According to Wikipedia:

Bob Wieland is a Vietnam War veteran who lost his legs to a mortar mine in 1969. [...] He "ran" across America on his hands, taking three years, eight months, and six days to travel from coast to coast.

Is there any verification that he truly crossed the United States under his own power?

  • This appears to be referring to his 1986 walk on his hands, not his 1996 round-trip riding a "handcycle", or his 2011 attempt to do three traversals on a handcycle.
    – Oddthinking
    Commented Dec 27, 2015 at 1:07

1 Answer 1


It appears that he did actually make the trip, starting in southern California on September 8, 1982, and ending in Washington, D.C., on May 14, 1986.

The Los Angeles Times ran a short blurb back in 1986:

Wieland, a former combat medic who lost both legs in a 1969 land mine explosion in Vietnam, began the trip on Sept. 8, 1982, at Knott's Berry Farm near Los Angeles. His parents and friends walked the final mile with the exuberant, muscular veteran, cheering him on to the memorial on the Mall.

A UPI wire story from that time also covered his accomplishment, in detail (q.v.):

A legless veteran who hobbled 2,000 miles across the United States on his padded knuckles ended his four-year trek Wednesday with an emotional ceremony at the Vietnam Veteran's Memorial.

A contemporary story from the Chicago Tribune explains some of the logistics of the trip (but little else about it):

He was blessed with an occasional helper, but most of the trip was a solo affair. That entailed "walking" a prescribed distance to his van, then driving back to the point where he'd left his wheelchair, then advancing a few more miles by motor, then parking his van, then taking his wheelchair back to repeat the entire procedure. It took him almost four years.

A 2011 retrospective from the New York Times gives little detail about the journey, but affirms that it took place.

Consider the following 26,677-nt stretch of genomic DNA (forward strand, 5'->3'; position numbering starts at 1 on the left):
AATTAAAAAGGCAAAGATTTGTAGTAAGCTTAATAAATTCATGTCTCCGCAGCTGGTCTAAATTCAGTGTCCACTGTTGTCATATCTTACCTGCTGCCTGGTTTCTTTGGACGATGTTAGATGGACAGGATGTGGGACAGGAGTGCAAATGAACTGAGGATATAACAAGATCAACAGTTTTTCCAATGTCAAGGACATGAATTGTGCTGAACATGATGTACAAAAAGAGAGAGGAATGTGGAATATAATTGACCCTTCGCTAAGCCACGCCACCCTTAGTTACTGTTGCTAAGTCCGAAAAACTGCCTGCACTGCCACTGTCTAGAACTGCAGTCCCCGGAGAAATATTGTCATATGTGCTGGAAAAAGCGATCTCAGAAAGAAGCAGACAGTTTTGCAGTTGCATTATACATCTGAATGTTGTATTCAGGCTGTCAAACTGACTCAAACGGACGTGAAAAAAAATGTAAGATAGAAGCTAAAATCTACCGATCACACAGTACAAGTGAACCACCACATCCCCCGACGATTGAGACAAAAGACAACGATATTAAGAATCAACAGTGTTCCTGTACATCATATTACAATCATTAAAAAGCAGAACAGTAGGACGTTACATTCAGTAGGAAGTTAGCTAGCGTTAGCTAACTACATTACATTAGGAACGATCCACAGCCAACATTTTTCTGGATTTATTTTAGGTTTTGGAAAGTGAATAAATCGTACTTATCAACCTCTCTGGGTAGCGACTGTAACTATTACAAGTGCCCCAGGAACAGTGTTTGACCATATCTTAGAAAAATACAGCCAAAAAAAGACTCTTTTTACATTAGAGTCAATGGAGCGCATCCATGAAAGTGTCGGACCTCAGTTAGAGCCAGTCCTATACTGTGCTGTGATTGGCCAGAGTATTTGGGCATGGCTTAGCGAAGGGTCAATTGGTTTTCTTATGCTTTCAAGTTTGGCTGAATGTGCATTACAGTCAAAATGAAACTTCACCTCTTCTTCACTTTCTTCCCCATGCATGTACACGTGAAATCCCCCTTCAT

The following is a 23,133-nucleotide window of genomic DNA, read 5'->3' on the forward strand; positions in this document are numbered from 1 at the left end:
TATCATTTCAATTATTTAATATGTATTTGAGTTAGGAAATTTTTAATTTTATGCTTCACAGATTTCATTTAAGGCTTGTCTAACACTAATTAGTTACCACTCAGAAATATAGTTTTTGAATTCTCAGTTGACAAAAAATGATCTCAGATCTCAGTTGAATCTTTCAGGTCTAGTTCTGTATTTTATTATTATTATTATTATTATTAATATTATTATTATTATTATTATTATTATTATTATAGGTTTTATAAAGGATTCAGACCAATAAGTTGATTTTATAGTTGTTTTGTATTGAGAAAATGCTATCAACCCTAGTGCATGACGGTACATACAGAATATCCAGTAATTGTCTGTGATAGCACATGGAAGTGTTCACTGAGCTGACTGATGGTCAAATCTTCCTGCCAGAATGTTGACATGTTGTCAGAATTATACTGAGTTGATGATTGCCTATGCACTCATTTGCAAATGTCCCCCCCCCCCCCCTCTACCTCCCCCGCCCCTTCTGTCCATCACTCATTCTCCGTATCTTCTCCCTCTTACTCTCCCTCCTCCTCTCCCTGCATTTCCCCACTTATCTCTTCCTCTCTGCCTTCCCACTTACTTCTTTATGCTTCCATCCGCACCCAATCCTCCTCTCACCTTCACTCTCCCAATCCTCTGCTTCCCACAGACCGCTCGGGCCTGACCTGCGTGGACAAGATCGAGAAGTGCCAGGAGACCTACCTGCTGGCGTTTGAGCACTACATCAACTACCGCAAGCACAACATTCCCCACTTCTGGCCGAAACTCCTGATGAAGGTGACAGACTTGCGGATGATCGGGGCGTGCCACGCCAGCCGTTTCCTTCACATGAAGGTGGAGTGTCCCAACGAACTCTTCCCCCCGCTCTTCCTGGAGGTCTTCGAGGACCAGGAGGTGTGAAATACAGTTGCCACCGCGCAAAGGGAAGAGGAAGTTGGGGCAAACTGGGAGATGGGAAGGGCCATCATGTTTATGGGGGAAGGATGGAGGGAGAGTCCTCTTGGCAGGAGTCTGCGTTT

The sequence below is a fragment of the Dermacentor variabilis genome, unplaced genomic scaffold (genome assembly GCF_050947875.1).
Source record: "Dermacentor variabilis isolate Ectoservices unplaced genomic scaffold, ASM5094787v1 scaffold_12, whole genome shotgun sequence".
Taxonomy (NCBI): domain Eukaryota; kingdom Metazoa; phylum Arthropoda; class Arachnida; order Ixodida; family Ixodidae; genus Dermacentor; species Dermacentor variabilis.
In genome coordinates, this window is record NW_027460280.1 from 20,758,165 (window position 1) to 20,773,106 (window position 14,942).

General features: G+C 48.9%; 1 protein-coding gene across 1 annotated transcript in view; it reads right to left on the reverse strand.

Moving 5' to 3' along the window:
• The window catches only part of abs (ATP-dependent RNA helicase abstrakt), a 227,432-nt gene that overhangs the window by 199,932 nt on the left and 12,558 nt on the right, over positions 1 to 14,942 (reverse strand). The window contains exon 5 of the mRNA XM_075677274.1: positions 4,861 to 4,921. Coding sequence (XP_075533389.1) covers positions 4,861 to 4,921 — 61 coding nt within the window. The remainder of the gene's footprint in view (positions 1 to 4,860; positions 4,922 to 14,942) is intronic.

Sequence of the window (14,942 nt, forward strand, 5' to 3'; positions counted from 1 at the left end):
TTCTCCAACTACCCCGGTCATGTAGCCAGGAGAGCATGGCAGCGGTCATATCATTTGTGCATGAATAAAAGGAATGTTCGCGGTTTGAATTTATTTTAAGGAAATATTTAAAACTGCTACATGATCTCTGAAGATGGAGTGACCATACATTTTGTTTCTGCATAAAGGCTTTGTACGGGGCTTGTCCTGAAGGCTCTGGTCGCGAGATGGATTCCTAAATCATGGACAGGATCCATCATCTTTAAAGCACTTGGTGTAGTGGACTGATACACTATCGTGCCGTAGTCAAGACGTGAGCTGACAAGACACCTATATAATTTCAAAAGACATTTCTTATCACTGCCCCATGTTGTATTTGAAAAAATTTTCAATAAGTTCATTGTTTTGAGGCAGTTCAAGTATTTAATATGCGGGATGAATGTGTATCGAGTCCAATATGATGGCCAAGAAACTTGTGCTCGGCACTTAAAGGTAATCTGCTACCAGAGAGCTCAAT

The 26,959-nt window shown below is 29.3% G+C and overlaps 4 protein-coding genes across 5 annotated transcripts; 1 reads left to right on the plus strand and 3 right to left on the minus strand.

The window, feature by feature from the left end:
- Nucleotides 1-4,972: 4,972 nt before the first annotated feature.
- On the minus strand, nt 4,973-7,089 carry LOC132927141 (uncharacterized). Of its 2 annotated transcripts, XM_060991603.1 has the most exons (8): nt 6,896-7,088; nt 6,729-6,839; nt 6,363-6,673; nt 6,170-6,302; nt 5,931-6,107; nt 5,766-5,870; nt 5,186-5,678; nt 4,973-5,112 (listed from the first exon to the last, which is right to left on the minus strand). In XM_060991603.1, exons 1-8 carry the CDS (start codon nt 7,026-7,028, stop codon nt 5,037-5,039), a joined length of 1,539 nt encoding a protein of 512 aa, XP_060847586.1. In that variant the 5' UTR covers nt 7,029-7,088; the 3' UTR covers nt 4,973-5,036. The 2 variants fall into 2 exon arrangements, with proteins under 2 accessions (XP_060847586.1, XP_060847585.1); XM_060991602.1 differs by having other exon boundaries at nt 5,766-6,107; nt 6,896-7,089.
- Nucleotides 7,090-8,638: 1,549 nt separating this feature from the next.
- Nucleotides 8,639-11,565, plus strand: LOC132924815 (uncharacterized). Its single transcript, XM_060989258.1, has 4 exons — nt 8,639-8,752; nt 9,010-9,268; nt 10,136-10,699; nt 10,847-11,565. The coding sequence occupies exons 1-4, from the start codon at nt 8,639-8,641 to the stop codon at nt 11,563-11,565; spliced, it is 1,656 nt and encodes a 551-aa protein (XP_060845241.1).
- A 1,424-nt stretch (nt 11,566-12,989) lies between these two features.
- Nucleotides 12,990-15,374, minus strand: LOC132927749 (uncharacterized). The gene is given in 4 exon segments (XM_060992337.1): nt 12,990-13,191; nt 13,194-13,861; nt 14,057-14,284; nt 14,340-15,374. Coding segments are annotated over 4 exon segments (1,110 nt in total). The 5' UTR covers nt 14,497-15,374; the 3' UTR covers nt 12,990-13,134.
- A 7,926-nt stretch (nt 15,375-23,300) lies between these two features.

Most sources also mention that on the day his walk ended, he visited President Reagan at the White House.

A video is available on YouTube showing some contemporary footage and demonstrating how he walks with his hands.

Finally, I was able to find an article written by someone who had met him on the journey. It was written more than a decade afterward, and a few of its details are not consistent with contemporary reports.

  • I'm still a skeptic that a single person could do this. Seriously I don't really even understand what this means "He was blessed with an occasional helper, but most of the trip was a solo affair. That entailed "walking" a prescribed distance to his van, then driving back to the point where he'd left his wheelchair"
    – William
    Commented Dec 30, 2015 at 6:16
  • 5
    @William You drive up the road a few kilometers and park up in a layby. You then go back to the starting point in your wheelchair. You leave the wheelchair at the starting point. You then "walk" back to your van. You drive back to the starting point. You pick up the wheelchair. The ending point is the new starting point. Repeat the process. Commented Dec 30, 2015 at 6:18
  • 1
    @William: What evidence would it take to convince you? We are unlikely to find video footage of the whole 3.5 year trek.
    – Oddthinking
    Commented Dec 30, 2015 at 13:10
  • @oddthinking I'm actually quit happy by the video it shows how he physical made the journey using a seat/leg extensions/feet thing and with knuckle pads. At this point I give him the benefit of the doubt. I hope someone in the future posts a gopro video and GPS of them self crossing the United States. My original question was about all the attempts although the scope was narrowed for being quit broad. I find it rather odd that Wikipedia lists a lot of people did this before the 80s(although there certainly was TV) there was no internet and limited media coverage of events. Its convenient.
    – William
    Commented Dec 30, 2015 at 18:36

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